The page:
3. Oh my goodness, Julie! My photo on someone else’s blog!! Thank you so much!!! I’m so excited I’m dropping exclamation points all over the place!!!!

    Actually, I don’t think we’re so very far apart in point of view. I agree actually writing is lonely. (And the work you yourself do professionally for earned income also sounds pretty lonely, for the most part.) I have benefitted a great deal from the three years I spent as a member (for free!) of a small prose writers group that met once a month to read and discuss each other’s work in progress — whether a chapter of an ongoing novel or a short stand-alone piece. Only two or three of us could offer something each time, which meant it never felt like having to produce “homework.” However, we had all come from the same relatively small women’s college, although in different decades, which was some assurance that we were bringing similar educational backgrounds to the discussion, which does matter somewhat, I think. A loved one or good friend, even if not a professional, who’s willing to lend an ear (or eye) to your pages in progress is also helpful, even they only respond to your eager, “Well, what do you think?” with a tactful, “Some of it was really very good, but maybe you could make [identified] part go a little faster? That’s where you lost me.”

    I’d be very interested to hear what you find out about self-publishing, when you get to it. I suspect that for more and more of us, that will be more and more the way to go.

    1. I agree, we’re not far apart in our viewpoints. I too am part of a writers group, that came together organically following an uninspiring one-day writing event. Four of us agreed what a waste of time it had been and, united in our irritation, the group was born! We exchange work, critique and share the ups-and-downs of the writerly experience.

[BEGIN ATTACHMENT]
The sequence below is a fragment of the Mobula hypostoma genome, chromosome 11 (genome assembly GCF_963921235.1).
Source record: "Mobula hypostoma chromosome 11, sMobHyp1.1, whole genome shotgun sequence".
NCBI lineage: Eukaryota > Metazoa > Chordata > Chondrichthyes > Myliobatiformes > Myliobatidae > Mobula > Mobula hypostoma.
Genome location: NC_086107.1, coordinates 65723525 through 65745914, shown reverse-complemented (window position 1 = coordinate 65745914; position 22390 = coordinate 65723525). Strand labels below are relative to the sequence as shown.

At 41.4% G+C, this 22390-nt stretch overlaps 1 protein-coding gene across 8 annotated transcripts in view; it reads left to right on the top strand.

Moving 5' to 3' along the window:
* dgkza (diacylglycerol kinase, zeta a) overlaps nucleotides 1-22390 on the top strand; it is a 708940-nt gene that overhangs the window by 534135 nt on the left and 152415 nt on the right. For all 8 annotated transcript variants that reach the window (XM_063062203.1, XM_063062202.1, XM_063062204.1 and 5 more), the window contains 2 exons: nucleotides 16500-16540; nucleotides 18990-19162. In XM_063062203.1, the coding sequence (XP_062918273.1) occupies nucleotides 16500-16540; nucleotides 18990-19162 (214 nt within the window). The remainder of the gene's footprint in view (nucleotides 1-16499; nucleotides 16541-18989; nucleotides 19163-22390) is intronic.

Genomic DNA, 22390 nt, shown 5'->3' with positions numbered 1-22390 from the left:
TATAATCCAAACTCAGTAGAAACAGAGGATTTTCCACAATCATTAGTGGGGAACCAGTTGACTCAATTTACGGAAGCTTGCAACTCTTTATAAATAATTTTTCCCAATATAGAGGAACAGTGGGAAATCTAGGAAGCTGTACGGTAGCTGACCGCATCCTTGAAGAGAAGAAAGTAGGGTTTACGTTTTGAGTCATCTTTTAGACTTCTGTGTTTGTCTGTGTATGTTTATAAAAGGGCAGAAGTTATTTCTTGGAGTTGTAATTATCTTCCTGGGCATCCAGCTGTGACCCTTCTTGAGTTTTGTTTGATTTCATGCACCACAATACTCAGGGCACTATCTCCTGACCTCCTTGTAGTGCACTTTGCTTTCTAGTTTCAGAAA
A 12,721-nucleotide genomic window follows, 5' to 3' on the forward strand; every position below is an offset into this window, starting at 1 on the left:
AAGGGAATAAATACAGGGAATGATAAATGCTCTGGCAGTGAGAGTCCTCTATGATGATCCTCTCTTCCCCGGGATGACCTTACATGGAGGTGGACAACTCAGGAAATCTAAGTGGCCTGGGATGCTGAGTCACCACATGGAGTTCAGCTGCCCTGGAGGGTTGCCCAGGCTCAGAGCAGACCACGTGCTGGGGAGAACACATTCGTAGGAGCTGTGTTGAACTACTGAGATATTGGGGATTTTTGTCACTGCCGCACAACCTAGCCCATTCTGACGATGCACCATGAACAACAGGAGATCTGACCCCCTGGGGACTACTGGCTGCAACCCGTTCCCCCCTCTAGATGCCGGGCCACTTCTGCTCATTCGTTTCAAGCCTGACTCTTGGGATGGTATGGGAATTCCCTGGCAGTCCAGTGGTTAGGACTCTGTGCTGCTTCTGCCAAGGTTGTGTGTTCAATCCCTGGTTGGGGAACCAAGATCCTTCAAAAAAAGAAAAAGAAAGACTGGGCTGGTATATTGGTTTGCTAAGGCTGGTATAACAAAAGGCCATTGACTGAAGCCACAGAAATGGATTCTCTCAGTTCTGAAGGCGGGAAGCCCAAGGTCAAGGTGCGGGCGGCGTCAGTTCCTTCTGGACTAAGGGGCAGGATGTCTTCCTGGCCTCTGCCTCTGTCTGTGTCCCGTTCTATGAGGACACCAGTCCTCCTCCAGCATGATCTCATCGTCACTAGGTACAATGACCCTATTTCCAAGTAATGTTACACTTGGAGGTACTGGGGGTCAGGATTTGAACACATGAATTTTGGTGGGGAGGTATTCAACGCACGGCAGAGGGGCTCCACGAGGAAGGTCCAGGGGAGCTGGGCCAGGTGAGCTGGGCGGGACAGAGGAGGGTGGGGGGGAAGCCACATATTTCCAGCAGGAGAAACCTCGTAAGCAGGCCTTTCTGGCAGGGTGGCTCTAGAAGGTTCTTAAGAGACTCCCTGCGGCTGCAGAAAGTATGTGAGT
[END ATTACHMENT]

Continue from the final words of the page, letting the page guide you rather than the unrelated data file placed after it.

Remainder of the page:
Writing is a solitary pursuit, but I wouldn’t class myself lonely when I’m writing – nor would I see my freelance work as lonely. I may be alone whilst I write but I never feel lonely. I love the time I spend with my friends, associates, colleagues, clients, family, neighbours and wider social circle, but I’m one of those weird introverted types who’s also quite happy in their own company. I can go days without seeing anyone, but I don’t get lonely. I know it’s weird!

      I’m shortly to embark on the self-publishing ‘journey’ – rest assured, I will chronicle my experience. Already I feel my attitude to it changing. 🙂

  4. Thank you for posting this point/counterpoint view. Your guest blogger by default made some quite interesting points about the effect of reading fiction critically to identify what works and what falls flat. Also, I have shortlisted the book recommend by K. Esta: How Not to Write a Novel. Let’s hope Amazon can get it to me before I step in any more scatological, overused literary devices.

      1. Thank you. I am neck-deep in all the books I keep getting…and reading like a manic squirrel trying to store as many nuts as possible. I’m sure there is a some terrible analogy I could make with my writing being as desolate and cold as hibernation…but it just isn’t coming to me.